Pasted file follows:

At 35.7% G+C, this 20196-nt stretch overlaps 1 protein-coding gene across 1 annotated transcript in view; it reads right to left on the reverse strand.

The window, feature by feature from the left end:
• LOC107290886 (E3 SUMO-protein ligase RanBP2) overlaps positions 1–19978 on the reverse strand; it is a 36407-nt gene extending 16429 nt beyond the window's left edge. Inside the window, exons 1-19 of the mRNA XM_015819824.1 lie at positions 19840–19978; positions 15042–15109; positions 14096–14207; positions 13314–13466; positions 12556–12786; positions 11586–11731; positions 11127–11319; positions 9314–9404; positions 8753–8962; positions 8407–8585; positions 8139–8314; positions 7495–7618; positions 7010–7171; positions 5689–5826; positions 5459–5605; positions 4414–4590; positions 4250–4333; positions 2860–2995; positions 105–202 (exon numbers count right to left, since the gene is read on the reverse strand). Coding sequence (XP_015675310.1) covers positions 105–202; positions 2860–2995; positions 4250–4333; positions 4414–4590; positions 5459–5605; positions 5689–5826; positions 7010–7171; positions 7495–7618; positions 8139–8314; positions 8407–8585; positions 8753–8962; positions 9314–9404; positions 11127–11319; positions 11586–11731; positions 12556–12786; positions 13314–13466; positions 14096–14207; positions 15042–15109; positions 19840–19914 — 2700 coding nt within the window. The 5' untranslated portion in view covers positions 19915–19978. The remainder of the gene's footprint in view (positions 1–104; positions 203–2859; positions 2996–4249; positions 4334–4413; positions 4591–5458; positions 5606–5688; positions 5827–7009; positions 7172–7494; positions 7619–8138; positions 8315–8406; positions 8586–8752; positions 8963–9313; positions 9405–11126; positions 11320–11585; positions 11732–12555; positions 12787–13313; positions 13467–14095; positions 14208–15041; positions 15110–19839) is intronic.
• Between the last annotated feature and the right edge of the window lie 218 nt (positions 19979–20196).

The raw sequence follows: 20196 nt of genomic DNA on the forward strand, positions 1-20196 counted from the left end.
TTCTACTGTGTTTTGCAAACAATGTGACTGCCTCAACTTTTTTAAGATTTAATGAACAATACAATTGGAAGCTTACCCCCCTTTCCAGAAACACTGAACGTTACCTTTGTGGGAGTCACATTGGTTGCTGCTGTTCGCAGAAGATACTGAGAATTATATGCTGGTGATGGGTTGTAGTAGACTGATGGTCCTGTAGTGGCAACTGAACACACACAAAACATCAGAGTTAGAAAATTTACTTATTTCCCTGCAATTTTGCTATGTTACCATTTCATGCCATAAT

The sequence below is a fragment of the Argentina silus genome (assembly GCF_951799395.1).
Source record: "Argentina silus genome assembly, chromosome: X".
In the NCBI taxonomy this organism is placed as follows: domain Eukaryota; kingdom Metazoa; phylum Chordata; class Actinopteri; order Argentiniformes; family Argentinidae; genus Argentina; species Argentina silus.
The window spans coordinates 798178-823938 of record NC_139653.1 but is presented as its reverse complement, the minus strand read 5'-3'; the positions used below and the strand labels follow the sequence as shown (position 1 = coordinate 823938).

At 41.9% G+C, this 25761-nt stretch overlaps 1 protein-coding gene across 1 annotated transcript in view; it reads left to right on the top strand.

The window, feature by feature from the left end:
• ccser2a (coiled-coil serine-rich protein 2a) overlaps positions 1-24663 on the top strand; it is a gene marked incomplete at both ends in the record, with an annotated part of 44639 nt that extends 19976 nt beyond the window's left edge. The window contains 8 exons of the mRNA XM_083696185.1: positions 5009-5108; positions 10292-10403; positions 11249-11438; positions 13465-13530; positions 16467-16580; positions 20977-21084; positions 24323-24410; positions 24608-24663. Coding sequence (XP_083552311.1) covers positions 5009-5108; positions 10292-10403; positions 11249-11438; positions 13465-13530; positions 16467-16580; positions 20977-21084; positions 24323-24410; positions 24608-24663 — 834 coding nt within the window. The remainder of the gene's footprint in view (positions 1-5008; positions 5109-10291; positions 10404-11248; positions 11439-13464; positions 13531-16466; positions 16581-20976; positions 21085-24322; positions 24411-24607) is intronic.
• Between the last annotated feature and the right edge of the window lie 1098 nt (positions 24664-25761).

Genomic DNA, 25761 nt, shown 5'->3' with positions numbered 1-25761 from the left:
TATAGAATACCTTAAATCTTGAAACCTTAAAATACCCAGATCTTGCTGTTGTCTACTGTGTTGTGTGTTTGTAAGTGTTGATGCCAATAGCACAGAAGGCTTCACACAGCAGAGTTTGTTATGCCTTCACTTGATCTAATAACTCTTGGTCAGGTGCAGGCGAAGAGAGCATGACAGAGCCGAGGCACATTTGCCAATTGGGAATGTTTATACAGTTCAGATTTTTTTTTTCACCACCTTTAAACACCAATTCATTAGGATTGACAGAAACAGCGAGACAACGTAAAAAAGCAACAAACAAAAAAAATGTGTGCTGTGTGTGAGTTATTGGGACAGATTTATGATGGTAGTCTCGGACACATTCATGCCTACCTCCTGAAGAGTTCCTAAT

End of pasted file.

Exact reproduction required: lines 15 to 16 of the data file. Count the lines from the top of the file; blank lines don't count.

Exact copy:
Genomic DNA, 25761 nt, shown 5'->3' with positions numbered 1-25761 from the left:
TATAGAATACCTTAAATCTTGAAACCTTAAAATACCCAGATCTTGCTGTTGTCTACTGTGTTGTGTGTTTGTAAGTGTTGATGCCAATAGCACAGAAGGCTTCACACAGCAGAGTTTGTTATGCCTTCACTTGATCTAATAACTCTTGGTCAGGTGCAGGCGAAGAGAGCATGACAGAGCCGAGGCACATTTGCCAATTGGGAATGTTTATACAGTTCAGATTTTTTTTTTCACCACCTTTAAACACCAATTCATTAGGATTGACAGAAACAGCGAGACAACGTAAAAAAGCAACAAACAAAAAAAATGTGTGCTGTGTGTGAGTTATTGGGACAGATTTATGATGGTAGTCTCGGACACATTCATGCCTACCTCCTGAAGAGTTCCTAAT